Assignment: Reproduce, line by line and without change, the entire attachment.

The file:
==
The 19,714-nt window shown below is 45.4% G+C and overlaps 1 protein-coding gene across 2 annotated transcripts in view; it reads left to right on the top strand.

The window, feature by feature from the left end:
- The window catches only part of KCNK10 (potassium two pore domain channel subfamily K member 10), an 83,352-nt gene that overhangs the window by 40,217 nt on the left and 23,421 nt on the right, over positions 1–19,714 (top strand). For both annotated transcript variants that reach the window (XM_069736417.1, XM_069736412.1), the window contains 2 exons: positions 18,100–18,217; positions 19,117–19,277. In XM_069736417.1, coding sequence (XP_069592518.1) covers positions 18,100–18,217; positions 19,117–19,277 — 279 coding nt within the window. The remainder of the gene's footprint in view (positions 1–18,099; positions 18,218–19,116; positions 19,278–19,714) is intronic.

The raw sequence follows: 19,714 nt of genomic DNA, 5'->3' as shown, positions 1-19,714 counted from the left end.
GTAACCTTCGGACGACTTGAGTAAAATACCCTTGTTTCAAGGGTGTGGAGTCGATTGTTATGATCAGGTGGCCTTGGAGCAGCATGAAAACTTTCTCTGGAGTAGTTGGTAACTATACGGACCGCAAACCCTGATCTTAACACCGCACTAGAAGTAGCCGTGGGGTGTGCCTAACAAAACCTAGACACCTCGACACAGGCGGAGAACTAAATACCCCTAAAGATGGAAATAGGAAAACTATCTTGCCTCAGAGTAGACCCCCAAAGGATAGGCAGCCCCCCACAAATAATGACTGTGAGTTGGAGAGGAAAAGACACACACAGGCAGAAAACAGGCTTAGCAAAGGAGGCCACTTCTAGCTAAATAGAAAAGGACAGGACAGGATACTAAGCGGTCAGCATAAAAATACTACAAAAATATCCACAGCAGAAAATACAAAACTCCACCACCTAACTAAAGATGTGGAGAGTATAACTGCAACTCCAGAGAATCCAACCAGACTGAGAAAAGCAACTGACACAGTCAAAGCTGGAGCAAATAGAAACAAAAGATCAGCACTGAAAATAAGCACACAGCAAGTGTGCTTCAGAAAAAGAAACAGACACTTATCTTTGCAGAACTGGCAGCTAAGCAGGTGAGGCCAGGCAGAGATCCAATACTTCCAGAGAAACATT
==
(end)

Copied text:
The 19,714-nt window shown below is 45.4% G+C and overlaps 1 protein-coding gene across 2 annotated transcripts in view; it reads left to right on the top strand.

The window, feature by feature from the left end:
- The window catches only part of KCNK10 (potassium two pore domain channel subfamily K member 10), an 83,352-nt gene that overhangs the window by 40,217 nt on the left and 23,421 nt on the right, over positions 1–19,714 (top strand). For both annotated transcript variants that reach the window (XM_069736417.1, XM_069736412.1), the window contains 2 exons: positions 18,100–18,217; positions 19,117–19,277. In XM_069736417.1, coding sequence (XP_069592518.1) covers positions 18,100–18,217; positions 19,117–19,277 — 279 coding nt within the window. The remainder of the gene's footprint in view (positions 1–18,099; positions 18,218–19,116; positions 19,278–19,714) is intronic.

The raw sequence follows: 19,714 nt of genomic DNA, 5'->3' as shown, positions 1-19,714 counted from the left end.
GTAACCTTCGGACGACTTGAGTAAAATACCCTTGTTTCAAGGGTGTGGAGTCGATTGTTATGATCAGGTGGCCTTGGAGCAGCATGAAAACTTTCTCTGGAGTAGTTGGTAACTATACGGACCGCAAACCCTGATCTTAACACCGCACTAGAAGTAGCCGTGGGGTGTGCCTAACAAAACCTAGACACCTCGACACAGGCGGAGAACTAAATACCCCTAAAGATGGAAATAGGAAAACTATCTTGCCTCAGAGTAGACCCCCAAAGGATAGGCAGCCCCCCACAAATAATGACTGTGAGTTGGAGAGGAAAAGACACACACAGGCAGAAAACAGGCTTAGCAAAGGAGGCCACTTCTAGCTAAATAGAAAAGGACAGGACAGGATACTAAGCGGTCAGCATAAAAATACTACAAAAATATCCACAGCAGAAAATACAAAACTCCACCACCTAACTAAAGATGTGGAGAGTATAACTGCAACTCCAGAGAATCCAACCAGACTGAGAAAAGCAACTGACACAGTCAAAGCTGGAGCAAATAGAAACAAAAGATCAGCACTGAAAATAAGCACACAGCAAGTGTGCTTCAGAAAAAGAAACAGACACTTATCTTTGCAGAACTGGCAGCTAAGCAGGTGAGGCCAGGCAGAGATCCAATACTTCCAGAGAAACATT